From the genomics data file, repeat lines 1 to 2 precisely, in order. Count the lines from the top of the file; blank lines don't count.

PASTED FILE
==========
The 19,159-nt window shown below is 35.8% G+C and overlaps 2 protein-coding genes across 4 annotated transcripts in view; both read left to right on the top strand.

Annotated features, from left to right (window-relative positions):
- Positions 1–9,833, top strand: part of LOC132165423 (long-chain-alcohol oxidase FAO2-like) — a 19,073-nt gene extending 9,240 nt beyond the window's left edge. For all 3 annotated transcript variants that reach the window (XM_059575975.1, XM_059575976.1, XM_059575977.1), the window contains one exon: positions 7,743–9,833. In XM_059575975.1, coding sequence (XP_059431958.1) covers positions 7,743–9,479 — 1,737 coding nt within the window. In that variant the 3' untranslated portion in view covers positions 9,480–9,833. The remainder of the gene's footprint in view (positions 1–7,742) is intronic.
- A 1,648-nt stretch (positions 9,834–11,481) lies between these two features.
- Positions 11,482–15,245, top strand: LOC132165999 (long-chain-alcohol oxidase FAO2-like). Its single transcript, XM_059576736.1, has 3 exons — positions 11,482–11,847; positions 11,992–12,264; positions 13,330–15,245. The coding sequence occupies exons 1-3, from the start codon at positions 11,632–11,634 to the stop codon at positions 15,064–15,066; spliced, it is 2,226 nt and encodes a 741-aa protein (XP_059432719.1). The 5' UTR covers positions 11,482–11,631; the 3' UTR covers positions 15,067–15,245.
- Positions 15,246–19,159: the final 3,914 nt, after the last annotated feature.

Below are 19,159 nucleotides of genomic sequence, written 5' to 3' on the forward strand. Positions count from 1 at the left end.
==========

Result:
The 19,159-nt window shown below is 35.8% G+C and overlaps 2 protein-coding genes across 4 annotated transcripts in view; both read left to right on the top strand.

Annotated features, from left to right (window-relative positions):